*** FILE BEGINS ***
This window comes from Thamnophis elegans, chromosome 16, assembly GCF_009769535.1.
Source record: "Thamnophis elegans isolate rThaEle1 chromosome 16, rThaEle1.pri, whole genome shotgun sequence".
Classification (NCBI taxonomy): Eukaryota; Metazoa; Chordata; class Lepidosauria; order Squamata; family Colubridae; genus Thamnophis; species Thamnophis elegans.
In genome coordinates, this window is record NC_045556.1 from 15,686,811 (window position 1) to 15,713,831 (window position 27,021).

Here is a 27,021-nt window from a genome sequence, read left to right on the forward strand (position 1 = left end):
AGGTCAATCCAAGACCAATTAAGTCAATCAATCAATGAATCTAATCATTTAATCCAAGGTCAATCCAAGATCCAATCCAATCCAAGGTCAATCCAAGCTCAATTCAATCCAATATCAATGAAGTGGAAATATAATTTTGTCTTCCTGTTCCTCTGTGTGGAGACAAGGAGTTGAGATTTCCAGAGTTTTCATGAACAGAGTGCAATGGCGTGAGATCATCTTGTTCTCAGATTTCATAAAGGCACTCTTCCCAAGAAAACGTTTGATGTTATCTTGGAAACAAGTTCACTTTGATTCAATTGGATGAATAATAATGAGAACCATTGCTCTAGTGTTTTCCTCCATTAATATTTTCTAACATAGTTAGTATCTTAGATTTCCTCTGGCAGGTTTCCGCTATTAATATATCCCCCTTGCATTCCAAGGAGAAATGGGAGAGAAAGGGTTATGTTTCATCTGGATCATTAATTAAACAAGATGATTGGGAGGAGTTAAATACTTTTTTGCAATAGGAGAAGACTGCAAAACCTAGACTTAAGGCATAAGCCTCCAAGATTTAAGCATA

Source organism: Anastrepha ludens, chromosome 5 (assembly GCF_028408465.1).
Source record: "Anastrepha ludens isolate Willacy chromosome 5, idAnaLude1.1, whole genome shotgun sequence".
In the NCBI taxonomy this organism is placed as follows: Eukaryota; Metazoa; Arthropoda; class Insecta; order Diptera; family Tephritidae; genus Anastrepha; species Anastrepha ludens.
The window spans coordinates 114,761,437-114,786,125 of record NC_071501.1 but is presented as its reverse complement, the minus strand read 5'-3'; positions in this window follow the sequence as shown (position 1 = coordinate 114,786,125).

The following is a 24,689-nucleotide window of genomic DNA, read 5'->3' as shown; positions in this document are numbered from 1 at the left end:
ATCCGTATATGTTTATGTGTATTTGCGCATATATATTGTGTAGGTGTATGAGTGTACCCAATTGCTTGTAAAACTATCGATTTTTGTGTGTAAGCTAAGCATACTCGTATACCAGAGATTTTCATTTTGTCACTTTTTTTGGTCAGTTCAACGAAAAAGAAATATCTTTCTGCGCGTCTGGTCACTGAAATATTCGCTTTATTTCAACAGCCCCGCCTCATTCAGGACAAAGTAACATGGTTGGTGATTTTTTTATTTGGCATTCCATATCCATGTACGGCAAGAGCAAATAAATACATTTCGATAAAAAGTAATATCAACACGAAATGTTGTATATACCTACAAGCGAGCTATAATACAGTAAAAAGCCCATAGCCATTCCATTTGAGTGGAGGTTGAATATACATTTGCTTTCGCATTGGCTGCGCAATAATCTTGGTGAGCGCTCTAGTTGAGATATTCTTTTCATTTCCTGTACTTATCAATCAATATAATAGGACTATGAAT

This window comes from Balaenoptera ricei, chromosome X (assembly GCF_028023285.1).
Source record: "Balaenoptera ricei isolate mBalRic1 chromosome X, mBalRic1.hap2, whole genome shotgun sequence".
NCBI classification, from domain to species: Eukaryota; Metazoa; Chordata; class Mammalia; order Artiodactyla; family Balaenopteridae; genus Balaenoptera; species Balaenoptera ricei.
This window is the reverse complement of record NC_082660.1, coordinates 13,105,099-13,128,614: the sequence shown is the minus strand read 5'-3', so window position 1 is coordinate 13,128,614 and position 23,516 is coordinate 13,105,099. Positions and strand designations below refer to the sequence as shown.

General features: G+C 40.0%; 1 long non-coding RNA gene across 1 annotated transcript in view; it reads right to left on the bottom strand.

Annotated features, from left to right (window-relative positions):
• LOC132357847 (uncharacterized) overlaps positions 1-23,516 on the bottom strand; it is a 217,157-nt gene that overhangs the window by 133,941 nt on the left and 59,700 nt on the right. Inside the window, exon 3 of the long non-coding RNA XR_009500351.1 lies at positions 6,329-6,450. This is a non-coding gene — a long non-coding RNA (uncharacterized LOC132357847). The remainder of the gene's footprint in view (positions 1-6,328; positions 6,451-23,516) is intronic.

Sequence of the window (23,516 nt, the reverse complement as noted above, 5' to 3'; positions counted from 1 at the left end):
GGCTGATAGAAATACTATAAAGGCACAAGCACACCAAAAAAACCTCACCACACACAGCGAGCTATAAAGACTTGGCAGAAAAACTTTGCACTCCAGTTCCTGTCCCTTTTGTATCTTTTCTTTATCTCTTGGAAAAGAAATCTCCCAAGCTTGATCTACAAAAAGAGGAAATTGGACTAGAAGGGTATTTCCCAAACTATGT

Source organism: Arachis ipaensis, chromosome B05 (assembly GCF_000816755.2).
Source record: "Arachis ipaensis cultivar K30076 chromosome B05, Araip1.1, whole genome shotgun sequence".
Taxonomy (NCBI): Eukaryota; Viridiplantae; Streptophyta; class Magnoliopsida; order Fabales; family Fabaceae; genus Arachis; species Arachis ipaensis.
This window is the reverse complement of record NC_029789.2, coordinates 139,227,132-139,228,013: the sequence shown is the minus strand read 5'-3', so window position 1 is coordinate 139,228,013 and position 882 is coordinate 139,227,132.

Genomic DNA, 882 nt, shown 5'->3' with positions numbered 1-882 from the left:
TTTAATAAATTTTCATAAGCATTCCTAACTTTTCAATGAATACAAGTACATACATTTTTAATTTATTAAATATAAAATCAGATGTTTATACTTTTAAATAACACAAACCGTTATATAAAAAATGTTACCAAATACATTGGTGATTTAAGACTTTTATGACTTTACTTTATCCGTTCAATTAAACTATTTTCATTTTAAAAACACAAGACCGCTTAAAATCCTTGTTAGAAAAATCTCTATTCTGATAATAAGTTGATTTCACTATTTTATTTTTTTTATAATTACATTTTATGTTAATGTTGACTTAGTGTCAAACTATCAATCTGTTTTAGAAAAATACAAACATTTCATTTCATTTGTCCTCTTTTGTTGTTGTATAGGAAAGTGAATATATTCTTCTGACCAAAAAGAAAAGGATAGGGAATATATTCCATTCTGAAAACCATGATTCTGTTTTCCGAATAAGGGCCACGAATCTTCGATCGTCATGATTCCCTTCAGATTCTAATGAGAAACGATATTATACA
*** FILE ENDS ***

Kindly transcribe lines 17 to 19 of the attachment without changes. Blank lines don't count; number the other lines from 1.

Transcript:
General features: G+C 40.0%; 1 long non-coding RNA gene across 1 annotated transcript in view; it reads right to left on the bottom strand.

Annotated features, from left to right (window-relative positions):
• LOC132357847 (uncharacterized) overlaps positions 1-23,516 on the bottom strand; it is a 217,157-nt gene that overhangs the window by 133,941 nt on the left and 59,700 nt on the right. Inside the window, exon 3 of the long non-coding RNA XR_009500351.1 lies at positions 6,329-6,450. This is a non-coding gene — a long non-coding RNA (uncharacterized LOC132357847). The remainder of the gene's footprint in view (positions 1-6,328; positions 6,451-23,516) is intronic.